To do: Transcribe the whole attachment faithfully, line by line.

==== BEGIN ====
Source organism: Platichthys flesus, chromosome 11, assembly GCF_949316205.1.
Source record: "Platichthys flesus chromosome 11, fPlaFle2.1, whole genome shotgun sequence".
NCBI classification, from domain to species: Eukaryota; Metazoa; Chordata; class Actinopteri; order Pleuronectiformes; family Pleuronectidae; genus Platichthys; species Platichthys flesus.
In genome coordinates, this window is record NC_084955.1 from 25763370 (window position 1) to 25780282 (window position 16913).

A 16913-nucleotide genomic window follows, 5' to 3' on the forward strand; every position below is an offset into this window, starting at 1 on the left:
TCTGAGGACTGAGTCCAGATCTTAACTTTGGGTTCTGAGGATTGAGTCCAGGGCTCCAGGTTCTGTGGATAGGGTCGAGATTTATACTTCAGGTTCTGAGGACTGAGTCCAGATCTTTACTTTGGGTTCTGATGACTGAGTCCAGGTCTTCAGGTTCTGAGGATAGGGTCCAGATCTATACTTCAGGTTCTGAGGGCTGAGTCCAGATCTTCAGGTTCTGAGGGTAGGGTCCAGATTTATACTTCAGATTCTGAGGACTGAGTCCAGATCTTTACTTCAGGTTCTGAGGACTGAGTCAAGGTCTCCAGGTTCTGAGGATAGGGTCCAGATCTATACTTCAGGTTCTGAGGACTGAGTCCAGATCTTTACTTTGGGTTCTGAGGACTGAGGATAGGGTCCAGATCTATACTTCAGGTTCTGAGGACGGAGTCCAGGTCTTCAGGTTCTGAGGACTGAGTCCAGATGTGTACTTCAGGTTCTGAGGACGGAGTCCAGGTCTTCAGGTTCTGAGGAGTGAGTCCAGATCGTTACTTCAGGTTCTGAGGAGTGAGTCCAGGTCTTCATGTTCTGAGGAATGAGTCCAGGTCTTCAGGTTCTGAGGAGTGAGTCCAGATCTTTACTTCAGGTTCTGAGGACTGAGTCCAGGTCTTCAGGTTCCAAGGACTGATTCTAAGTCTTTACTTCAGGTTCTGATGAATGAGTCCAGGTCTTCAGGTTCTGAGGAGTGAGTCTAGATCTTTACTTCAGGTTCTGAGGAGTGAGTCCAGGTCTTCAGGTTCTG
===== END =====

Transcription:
Source organism: Platichthys flesus, chromosome 11, assembly GCF_949316205.1.
Source record: "Platichthys flesus chromosome 11, fPlaFle2.1, whole genome shotgun sequence".
NCBI classification, from domain to species: Eukaryota; Metazoa; Chordata; class Actinopteri; order Pleuronectiformes; family Pleuronectidae; genus Platichthys; species Platichthys flesus.
In genome coordinates, this window is record NC_084955.1 from 25763370 (window position 1) to 25780282 (window position 16913).

A 16913-nucleotide genomic window follows, 5' to 3' on the forward strand; every position below is an offset into this window, starting at 1 on the left:
TCTGAGGACTGAGTCCAGATCTTAACTTTGGGTTCTGAGGATTGAGTCCAGGGCTCCAGGTTCTGTGGATAGGGTCGAGATTTATACTTCAGGTTCTGAGGACTGAGTCCAGATCTTTACTTTGGGTTCTGATGACTGAGTCCAGGTCTTCAGGTTCTGAGGATAGGGTCCAGATCTATACTTCAGGTTCTGAGGGCTGAGTCCAGATCTTCAGGTTCTGAGGGTAGGGTCCAGATTTATACTTCAGATTCTGAGGACTGAGTCCAGATCTTTACTTCAGGTTCTGAGGACTGAGTCAAGGTCTCCAGGTTCTGAGGATAGGGTCCAGATCTATACTTCAGGTTCTGAGGACTGAGTCCAGATCTTTACTTTGGGTTCTGAGGACTGAGGATAGGGTCCAGATCTATACTTCAGGTTCTGAGGACGGAGTCCAGGTCTTCAGGTTCTGAGGACTGAGTCCAGATGTGTACTTCAGGTTCTGAGGACGGAGTCCAGGTCTTCAGGTTCTGAGGAGTGAGTCCAGATCGTTACTTCAGGTTCTGAGGAGTGAGTCCAGGTCTTCATGTTCTGAGGAATGAGTCCAGGTCTTCAGGTTCTGAGGAGTGAGTCCAGATCTTTACTTCAGGTTCTGAGGACTGAGTCCAGGTCTTCAGGTTCCAAGGACTGATTCTAAGTCTTTACTTCAGGTTCTGATGAATGAGTCCAGGTCTTCAGGTTCTGAGGAGTGAGTCTAGATCTTTACTTCAGGTTCTGAGGAGTGAGTCCAGGTCTTCAGGTTCTG